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Staff Writer

Jennifer Cutraro

Jennifer Cutraro's Articles

  • Bug, bug, go away

    Every summer, people all across the country take part in a nightly ritual: covering themselves with insect repellents to ward off bloodthirsty mosquitoes and other pests. It's a good idea. Mosquitoes don't just leave you with itchy red bumps after they bite. They can also transmit serious illnesses, such as West Nile virus and malaria.

  • Girls are cool for school

    Everyone knows by the second grade that boys have germs and girls have cooties. But at least for boys, new research says cooties might actually be good for you.

    According to a new study, preschool boys perform better on tests that measure learning and other important skills when they are in classes that have more girls than boys. The pattern doesn't seem to hold for girls, though. For preschool girls, the presence or absence of boys did not affect learning.

  • Sun Got Your Tail?

    An amateur astronomer made a surprising discovery last spring. He discovered that a comet orbiting the sun appeared to have lost one of its two tails. Scientists are now studying this comet and others in greater detail.

    Comets are balls of ice, rock, and dust that make long, noncircular orbits around the sun. When a comet gets near the sun, part of it melts, creating what looks like a tail.

    In fact, two tails normally stream behind a comet's main body. One tail, made of dust, shines brilliantly as it reflects sunlight. The other tail, called an ion tail, is much dimmer. It forms when something called the solar wind blows past a comet.

  • Fakes in the museum

    New research indicates that this crystal skull, housed at the Smithsonian Institution, was made in the 1950s, not by Aztecs more than 500 years ago as some have thought.

    New research indicates that this crystal skull, housed at the Smithsonian Institution, was made in the 1950s, not by Aztecs more than 500 years ago as some have thought.

  • Don't Eat That Sandwich!

    Oops! In the rush to get to school, you drop a piece of toast on the floor. Do you throw it away or decide it's still OK to eat?

    Food can still look appetizing after it has fallen on the floor. But is it safe to eat?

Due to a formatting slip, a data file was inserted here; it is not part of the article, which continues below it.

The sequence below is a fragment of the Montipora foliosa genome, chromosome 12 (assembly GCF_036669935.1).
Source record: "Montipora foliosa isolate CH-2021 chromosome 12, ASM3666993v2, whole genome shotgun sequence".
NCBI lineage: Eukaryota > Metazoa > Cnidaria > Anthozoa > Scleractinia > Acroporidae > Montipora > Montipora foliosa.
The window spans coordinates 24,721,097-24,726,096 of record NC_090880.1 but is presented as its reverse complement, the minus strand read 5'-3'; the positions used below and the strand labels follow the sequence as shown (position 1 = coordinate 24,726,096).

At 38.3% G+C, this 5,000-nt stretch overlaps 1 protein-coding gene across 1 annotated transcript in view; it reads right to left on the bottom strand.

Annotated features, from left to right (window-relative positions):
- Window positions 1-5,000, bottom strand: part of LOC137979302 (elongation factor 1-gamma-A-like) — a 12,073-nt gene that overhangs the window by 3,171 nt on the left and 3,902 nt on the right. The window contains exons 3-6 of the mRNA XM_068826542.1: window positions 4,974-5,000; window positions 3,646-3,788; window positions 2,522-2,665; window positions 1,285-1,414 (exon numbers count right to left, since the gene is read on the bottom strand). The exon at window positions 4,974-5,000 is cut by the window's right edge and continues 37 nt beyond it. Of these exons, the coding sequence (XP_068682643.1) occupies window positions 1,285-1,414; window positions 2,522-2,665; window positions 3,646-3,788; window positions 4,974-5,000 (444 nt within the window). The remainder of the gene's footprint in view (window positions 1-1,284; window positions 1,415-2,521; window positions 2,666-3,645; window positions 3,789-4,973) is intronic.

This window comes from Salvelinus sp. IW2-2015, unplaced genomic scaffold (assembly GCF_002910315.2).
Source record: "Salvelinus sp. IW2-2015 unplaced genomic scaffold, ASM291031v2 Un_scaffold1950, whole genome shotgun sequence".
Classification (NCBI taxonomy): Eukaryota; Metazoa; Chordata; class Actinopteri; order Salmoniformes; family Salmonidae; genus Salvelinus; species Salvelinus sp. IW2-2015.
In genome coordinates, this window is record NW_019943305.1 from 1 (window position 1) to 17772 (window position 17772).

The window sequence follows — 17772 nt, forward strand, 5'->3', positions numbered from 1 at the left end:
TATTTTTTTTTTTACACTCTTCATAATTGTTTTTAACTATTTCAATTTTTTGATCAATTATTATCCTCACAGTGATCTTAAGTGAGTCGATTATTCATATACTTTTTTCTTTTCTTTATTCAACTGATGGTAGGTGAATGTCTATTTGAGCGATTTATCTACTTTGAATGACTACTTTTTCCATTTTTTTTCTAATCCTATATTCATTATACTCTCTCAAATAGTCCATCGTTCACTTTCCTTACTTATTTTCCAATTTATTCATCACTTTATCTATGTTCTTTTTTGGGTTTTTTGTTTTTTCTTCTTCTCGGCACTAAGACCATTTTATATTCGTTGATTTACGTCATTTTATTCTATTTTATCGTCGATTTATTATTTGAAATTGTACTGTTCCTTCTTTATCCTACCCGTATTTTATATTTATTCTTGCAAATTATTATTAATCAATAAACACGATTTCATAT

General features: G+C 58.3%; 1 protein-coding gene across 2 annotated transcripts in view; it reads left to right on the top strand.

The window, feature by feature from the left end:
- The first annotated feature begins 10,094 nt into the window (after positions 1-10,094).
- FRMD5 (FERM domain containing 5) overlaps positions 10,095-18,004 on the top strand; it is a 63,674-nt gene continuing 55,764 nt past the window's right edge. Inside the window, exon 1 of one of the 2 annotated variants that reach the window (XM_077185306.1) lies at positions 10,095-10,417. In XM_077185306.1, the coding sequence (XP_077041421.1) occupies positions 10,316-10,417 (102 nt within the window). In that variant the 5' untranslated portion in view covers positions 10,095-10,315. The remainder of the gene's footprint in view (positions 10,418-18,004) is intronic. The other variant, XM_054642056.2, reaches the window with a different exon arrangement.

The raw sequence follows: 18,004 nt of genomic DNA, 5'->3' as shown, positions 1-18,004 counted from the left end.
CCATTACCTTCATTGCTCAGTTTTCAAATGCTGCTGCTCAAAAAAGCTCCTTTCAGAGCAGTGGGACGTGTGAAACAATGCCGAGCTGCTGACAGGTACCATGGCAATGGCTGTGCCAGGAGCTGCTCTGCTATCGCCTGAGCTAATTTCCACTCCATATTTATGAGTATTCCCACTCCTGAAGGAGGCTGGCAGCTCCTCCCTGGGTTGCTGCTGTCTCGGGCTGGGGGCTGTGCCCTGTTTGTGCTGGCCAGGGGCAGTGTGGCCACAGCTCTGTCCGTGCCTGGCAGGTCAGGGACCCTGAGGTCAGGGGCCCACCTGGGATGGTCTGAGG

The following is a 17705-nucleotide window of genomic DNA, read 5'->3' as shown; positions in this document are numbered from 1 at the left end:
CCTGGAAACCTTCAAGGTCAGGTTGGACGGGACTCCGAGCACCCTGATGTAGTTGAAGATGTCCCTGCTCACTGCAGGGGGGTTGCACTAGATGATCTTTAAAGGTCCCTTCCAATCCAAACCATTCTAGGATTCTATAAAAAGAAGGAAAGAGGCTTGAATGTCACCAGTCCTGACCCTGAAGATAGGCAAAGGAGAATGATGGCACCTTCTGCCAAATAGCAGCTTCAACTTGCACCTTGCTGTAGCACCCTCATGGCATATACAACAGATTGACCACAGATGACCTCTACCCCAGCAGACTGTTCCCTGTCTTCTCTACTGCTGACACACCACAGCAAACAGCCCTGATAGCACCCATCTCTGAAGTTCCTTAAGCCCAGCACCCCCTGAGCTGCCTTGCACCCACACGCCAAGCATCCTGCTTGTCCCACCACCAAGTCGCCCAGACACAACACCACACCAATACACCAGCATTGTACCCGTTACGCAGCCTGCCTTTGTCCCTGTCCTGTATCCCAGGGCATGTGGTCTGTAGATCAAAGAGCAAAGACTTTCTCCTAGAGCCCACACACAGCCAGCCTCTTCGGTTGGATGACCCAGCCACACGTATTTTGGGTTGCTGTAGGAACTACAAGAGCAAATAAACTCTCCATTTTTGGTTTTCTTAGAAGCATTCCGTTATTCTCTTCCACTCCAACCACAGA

Food can still look appetizing after it has fallen on the floor. But is it safe to eat?

  • Young scientists come to Washington

    The Broadcom MASTERS 2011 finalists

    On a chilly, rainy October morning in Washington, D.C., two middle school students from Hawaii sat shivering on a tour bus as they waited to depart for a photo shoot at the U.S. Capitol.

     “I don’t know how people live here,” said Jordan Kamimura, 14, of Hilo, Hawaii, through chattering teeth. 

  • The two faces of Mars

    When you look up at the night sky, it's hard to imagine the violent, chaotic place the solar system was billions of years ago. It looks quiet and peaceful now, but when the solar system first took shape, asteroids and other objects regularly slammed into each other, sometimes knocking off huge chunks of rock. Some of these eventually became moons, and left the surfaces of the planets forever changed.

  • Plastic-munching microbes

    Microbes may soon help make it easier to recycle your soda bottle, helping to create new demand for what has historically been a low-quality recycled material.

    Microbes may soon help make it easier to recycle your soda bottle, helping to create new demand for what has historically been a low-quality recycled material.

  • Young scientists work together and win

    Broadcom MASTERS finalists

    Guests checking into the posh Palomar Hotel in Washington, D.C., recently, might have been surprised to hear pounding footsteps, shrieks and laughter pouring out of a conference room late one evening. And they would have been even more surprised to see what was behind those doors: 30 of the nation’s top middle school science students, flushed and sweaty, playing dodgeball, riding piggyback on their parents and squirting one another with water bottles.

From the SSP Newsroom

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